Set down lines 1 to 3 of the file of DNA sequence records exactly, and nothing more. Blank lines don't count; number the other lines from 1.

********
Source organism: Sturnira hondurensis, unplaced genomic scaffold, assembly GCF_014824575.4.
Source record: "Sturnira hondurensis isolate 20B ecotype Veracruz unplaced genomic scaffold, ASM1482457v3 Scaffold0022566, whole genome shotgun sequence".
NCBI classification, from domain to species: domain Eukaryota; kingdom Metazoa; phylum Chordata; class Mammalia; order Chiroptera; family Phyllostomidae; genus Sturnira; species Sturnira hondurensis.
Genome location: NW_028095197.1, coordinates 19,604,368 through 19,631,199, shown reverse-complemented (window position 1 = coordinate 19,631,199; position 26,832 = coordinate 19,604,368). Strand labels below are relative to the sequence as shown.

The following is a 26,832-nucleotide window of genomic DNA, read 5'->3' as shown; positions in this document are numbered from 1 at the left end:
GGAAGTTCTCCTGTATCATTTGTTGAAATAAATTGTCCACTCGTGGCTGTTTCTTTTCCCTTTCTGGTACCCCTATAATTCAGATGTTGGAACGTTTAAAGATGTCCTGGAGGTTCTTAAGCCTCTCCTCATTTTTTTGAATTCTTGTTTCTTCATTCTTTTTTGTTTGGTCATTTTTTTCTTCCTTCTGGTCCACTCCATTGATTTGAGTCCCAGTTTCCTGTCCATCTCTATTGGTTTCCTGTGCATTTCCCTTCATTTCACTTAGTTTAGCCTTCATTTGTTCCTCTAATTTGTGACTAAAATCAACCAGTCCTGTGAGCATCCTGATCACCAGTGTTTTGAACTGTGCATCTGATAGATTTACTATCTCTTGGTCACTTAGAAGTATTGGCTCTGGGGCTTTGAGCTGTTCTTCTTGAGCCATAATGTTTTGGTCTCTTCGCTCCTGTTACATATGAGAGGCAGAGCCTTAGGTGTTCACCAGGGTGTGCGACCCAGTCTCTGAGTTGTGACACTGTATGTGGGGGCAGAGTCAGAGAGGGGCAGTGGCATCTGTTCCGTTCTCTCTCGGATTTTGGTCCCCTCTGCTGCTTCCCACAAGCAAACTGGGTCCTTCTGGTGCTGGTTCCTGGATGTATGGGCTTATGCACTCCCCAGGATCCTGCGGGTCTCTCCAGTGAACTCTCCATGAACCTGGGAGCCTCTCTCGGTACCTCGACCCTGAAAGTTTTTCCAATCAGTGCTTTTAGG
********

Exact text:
Source organism: Sturnira hondurensis, unplaced genomic scaffold, assembly GCF_014824575.4.
Source record: "Sturnira hondurensis isolate 20B ecotype Veracruz unplaced genomic scaffold, ASM1482457v3 Scaffold0022566, whole genome shotgun sequence".
NCBI classification, from domain to species: domain Eukaryota; kingdom Metazoa; phylum Chordata; class Mammalia; order Chiroptera; family Phyllostomidae; genus Sturnira; species Sturnira hondurensis.